Standard Revision Hip Arthroplasty
AIMS IN REVISION HIP ARTHROPLASTY (Wolff J. 1986) are:
Complexes Customised Revision Hip Arthroplasty
Not only one fourth of hip and knee revisions of arthroplasties implant are re-revisions following to a suboptimal fixation and suboptimal biomechanical reconstruction of the jointwhen combining standard components, but also hip/knee re-revisions are 3 times more likely to fail compared i.e. to a primary acetabular revisionas we check in clinical practice and literature data every day.
Since 2014 Dr. Zanasi uses patient’s medical scans to design an accurate preoperative 3D plan, including a detailed outline of the procedure, as well, in particular in hip re-revision, as an overview of the screw positioning and lengths. Having such a patient-specific 3D-planned manual of the procedure, our surgical team is able to optimize fixation and minimize the risk of dislocation. That is doable by planning the position of the center of rotation, inclination and anteversion angles preoperatively, reducing intraoperative decisions, and give the patientsa tangible positive impact on their daily life in terms of mobility and pain after receiving a personalized hip implant. For all of them this even mean finally getting out of a wheelchair again.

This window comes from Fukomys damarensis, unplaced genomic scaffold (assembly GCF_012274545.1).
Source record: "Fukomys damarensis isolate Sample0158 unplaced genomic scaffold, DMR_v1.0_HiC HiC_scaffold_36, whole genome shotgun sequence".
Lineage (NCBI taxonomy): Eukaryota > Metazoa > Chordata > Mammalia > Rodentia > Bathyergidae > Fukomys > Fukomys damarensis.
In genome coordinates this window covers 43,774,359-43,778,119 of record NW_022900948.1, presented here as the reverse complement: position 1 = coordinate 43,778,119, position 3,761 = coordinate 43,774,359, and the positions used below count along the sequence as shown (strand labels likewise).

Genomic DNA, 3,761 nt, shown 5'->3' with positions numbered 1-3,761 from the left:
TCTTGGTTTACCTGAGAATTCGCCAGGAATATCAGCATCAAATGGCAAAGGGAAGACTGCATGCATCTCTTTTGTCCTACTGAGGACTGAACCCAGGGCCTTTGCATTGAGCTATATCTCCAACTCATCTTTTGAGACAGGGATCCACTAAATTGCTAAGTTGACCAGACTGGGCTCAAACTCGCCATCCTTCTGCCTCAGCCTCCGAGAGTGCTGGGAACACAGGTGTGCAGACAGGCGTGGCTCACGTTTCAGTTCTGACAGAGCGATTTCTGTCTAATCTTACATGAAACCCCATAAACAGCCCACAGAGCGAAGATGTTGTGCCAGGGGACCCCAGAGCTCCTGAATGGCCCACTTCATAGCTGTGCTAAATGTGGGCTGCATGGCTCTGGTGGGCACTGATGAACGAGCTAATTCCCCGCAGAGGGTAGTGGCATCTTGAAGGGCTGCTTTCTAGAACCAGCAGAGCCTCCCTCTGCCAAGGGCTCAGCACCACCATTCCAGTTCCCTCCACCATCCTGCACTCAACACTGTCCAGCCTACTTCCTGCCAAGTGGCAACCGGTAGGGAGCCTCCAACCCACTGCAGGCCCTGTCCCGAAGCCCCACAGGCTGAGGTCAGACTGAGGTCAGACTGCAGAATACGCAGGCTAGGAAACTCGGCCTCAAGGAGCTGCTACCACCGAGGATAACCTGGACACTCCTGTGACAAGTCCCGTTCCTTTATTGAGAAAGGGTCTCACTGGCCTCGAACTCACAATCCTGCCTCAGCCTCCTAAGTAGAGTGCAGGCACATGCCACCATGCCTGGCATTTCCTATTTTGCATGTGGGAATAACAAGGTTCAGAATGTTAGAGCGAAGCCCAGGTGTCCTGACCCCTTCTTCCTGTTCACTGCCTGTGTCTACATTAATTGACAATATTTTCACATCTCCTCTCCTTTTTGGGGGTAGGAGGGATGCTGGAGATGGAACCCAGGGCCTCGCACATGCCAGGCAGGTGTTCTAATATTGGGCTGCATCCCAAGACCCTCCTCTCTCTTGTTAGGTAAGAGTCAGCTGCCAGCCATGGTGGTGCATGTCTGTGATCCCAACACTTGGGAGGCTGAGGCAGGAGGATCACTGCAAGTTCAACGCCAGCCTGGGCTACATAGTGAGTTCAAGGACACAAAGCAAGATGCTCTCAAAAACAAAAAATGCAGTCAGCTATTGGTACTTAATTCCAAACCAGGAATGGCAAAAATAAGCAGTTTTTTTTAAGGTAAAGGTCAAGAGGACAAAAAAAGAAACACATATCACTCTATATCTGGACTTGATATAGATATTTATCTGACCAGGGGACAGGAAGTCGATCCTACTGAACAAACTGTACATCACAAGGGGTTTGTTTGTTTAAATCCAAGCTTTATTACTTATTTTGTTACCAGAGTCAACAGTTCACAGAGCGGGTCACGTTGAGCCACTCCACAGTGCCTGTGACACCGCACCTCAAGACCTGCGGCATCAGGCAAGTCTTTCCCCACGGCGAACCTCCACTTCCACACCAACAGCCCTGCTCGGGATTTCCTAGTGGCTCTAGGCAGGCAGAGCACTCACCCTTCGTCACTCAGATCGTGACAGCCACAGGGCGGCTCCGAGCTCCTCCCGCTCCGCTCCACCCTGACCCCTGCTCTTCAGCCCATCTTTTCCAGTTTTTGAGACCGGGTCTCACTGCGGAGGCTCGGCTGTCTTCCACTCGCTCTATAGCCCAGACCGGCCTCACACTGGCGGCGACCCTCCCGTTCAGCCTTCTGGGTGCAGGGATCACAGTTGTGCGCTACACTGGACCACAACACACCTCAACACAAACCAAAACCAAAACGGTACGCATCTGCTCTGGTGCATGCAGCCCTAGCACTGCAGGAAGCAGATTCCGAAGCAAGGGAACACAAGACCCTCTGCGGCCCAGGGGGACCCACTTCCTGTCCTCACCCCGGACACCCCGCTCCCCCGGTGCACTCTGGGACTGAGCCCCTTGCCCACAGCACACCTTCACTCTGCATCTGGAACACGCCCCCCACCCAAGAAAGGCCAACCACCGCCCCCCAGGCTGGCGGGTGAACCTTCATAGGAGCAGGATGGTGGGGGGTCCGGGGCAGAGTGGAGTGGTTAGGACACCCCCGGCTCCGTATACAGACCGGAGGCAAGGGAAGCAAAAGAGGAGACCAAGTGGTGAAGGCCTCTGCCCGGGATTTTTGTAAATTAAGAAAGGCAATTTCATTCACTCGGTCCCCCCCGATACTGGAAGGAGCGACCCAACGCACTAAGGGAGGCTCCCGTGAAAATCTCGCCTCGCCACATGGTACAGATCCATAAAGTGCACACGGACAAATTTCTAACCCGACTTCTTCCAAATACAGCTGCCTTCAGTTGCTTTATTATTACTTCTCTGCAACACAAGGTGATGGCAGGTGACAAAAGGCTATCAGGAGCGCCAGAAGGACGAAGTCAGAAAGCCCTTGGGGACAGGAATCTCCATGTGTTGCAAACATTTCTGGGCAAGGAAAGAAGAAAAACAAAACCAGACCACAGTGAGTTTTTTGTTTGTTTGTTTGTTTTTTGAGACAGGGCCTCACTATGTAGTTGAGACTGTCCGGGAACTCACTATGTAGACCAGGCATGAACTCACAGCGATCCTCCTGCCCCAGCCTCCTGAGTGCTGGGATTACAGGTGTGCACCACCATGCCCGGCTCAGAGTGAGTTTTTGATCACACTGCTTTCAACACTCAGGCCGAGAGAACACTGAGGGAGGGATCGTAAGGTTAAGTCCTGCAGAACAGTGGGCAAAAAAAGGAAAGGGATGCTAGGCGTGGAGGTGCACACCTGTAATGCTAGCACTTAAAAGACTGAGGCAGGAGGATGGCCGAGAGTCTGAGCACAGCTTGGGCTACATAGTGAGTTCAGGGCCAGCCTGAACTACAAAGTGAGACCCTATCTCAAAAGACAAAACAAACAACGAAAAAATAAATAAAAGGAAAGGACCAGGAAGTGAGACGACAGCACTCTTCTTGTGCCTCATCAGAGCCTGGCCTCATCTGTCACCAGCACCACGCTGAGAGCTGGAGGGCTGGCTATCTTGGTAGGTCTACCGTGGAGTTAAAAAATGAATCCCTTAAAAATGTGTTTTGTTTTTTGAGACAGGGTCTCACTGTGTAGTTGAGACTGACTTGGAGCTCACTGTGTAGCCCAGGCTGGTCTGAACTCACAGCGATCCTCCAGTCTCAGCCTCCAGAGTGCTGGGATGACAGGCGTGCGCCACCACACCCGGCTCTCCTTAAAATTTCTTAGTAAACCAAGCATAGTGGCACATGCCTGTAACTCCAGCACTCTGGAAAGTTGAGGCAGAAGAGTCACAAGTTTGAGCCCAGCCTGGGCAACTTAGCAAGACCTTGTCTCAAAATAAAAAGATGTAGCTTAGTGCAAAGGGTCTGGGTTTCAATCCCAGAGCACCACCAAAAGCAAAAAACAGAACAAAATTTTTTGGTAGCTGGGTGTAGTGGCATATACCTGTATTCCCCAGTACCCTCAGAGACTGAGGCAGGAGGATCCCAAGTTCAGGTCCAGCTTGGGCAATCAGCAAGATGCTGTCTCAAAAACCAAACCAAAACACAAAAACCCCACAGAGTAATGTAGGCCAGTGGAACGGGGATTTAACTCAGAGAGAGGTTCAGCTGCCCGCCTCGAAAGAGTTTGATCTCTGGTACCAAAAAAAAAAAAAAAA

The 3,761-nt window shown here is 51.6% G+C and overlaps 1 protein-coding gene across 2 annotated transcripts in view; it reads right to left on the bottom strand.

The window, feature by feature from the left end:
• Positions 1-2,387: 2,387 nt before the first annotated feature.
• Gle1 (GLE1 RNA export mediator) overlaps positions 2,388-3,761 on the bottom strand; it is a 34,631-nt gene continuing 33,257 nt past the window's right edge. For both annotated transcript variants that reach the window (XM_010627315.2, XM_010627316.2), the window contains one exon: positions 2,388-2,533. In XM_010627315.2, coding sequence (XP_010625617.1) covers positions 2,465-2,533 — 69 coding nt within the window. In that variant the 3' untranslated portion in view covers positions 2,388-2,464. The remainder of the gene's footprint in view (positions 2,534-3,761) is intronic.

Furthermore, the application of 3D-printed, patient-specific implants that have been augmented with autologous mesenchymal stem cells (isolated or combined BMSCs and ADSCs), offers a significant opportunity for orthopaedic practice, bone tissue engineering, and regenerative surgery: 3D-printed implants with MSCs seeded on to the implant surface are ideal solution to restore the anatomy and improve the skeletal biology by completing and hastening the healing process.
In our clinical practice, in particular in hip re-revision cases, that most patient cases are Paprosky IIIA and IIIB types, however, the advantageous customized acetabular system has been used in type II, dysplastic and tumor cases as well. It is considered as revision surgeries as well as primary surgeries. Naturally, as the implant is 3D printed and custom-made for each patient, it is not necessary limited to severe cases. It can fit any special defect in which traditional systems do not find out a perfect solution. The main indications are: non-inflammatory degenerative joint disease including osteoarthritis and avascular necrosis, posttraumatic and rheumatoid arthritis, correction of functional deformity, revision procedures where other treatments or devices have failed, treatment in conjunction with tumor resection where bone stock is of poor quality or is inadequate for other reconstructive techniques i.e. as indicated by deficiencies of the acetabulum.
Although a standard solution may be the best one for a standard case, a patient-specific implant is often better suited for more challenging defects. With a Promade solution we get an implant which is pre-operatively designed to match the patient, and optimized for stability and biomechanical performance. Compared to standard implants, whose multiple components need to be pieced intra-operatively, under stress and time pressure, thus jeopardizing the performance, our one-piece solution eliminates the entire process of selection and assembly, and the risks of inter-component moves altogether.